An institution’s values have to come first
Put institution’s values first, even if it means revealing a troubling incident
I’ve spent my career as a hospital administrator talking about the need for institutional values, but it’s not always easy to walk the walk, especially when a crisis erupts and the most expedient response is often the unethical one—I learned that the day we lost a corpse.
We had two bodies in the morgue of a hospital I previously led; one was going to be taken to a mortuary for a traditional funeral, and the other was going to a university as a donation to science. As it turned out, the wrong body went to the university, which, fortunately, caught the mix-up and returned the corpse to our hospital. My risk manager gave me the news, relieved that neither family knew what happened. I asked him what he thought we should do, and he promptly responded, “No harm, no foul. No one knows, so let’s leave it that way.”
At first, it seemed he had a valid point. The only thing that happened is a body took a detour in a taxi. However, that didn’t seem the appropriate response, and it was contrary to the values of the hospital.
I told him, “If it was your loved one, you wouldn’t have wanted the body to be taking a ride across the state to the university.” In the end, I decided to inform the family.
As they say, “No good deed goes unpunished.” They were furious, and even though no harm had been done, they threatened litigation. I realized that would be a possibility. Nevertheless, telling the truth was the right thing to do— the necessary thing to do. Eventually, the fury died down, and the one obvious benefit was that our institution’s values were intact because we didn’t resort to concealing the truth.
The story of the lost corpse eventually became a morality tale at the hospital, a touchstone that helped us determine the appropriate response in a vexing situation, a cautionary tale that reminded us the easy route during a crisis isn’t always the right one.
Painful though the process was, placing our institutional values first sent a message to the staff. As a result, people realized the administration took values seriously and that they were expected to do the same.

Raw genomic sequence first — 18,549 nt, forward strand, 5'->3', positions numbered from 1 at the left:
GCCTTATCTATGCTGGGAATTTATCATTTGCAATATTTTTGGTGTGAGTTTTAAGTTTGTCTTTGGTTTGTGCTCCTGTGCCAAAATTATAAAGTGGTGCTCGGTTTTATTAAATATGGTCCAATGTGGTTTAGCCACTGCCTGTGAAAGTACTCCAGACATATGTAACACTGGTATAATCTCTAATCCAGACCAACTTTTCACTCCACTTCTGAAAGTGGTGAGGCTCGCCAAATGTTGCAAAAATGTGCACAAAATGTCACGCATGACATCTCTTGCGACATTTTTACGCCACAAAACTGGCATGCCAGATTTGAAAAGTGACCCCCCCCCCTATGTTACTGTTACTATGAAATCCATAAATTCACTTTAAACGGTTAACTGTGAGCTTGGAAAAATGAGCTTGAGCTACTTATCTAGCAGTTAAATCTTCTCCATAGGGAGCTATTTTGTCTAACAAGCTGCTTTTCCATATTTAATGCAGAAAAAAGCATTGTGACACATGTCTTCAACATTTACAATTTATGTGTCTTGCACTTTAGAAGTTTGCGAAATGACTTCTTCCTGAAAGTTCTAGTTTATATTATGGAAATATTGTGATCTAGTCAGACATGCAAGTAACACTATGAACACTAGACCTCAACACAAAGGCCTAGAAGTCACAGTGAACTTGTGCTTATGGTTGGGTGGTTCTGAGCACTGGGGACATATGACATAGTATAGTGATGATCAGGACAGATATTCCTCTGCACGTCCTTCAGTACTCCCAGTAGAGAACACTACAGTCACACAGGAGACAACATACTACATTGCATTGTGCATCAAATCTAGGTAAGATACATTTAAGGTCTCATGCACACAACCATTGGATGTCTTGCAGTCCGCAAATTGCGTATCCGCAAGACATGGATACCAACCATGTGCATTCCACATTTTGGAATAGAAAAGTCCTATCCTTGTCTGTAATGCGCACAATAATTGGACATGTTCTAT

We all talk about values, but do we practice them or are they something nice for the human resources department to hand out to new employees to sweeten the company image?
With so many people—from radio talk show hosts to presidential candidates, from preachers to teachers—clamoring about values and the difference between right and wrong, why do we choose wrong so consistently? Three out of four Americans say our country’s moral compass is pointed in the wrong direction, and addressing this crisis of values won’t be easy.
A recent poll by the Marist Institute for Public Opinion concluded that “more than 7 in 10 Americans believe politicians and the federal government are taking the nation morally down the wrong path.”
The worst offenders, according to the research, are politicians, the government, the entertainment industry, the news media, business executives and professional athletes who, the public believes, are moving the moral com- pass the wrong way. And while hospital administrators weren’t part of the poll, almost half of those surveyed said doctors were moving the country in the right direction.
As far as ethical conduct is concerned, 1 person in 10 thinks corporate America and Wall Street executives demonstrate integrity in their professions. The only group to rank lower is politicians.
Business leaders, 9 in 10 Americans believe, make their decisions based on criteria such as career advancement, gaining a competitive advantage, financial gain and profit. In addition, 63% give corporate America a failing grade when it comes to honesty and ethical conduct.
On countless occasions, I’ve been involved in discussions about the importance of values with colleagues and coworkers, particularly during those situations when the temptation to act dishonorably seems deceptively easy for a variety of reasons: It’s expedient. Everyone is doing it. The culture encourages it. Or people at the top of some institutions put profits and success before values.
Those are hard discussions to have, but they are discussions we must have because values need to take priority over other considerations, including the profit motive and success.
As part of our campaign to instill a culture of values at Bridgeport Hospital, everyone has the company values on their ID card. We discuss them, we strive to practice them and spread them—excellence, courtesy, participation, honesty, efficiency and image.
Making values an integral part of any culture is the responsibility of the CEO. If he or she doesn’t take that role seriously, or worse, pays lip service but acts contrary to the values, it can pollute a company and create a corrosive cynicism that affects the entire staff. And very often, living according to company values means making painful decisions.
Making values an integral part of any
culture is the CEO’s responsibility.
William Jennings is president and CEO of Bridgeport (Conn.)
Hospital and executive vice president of Yale New Haven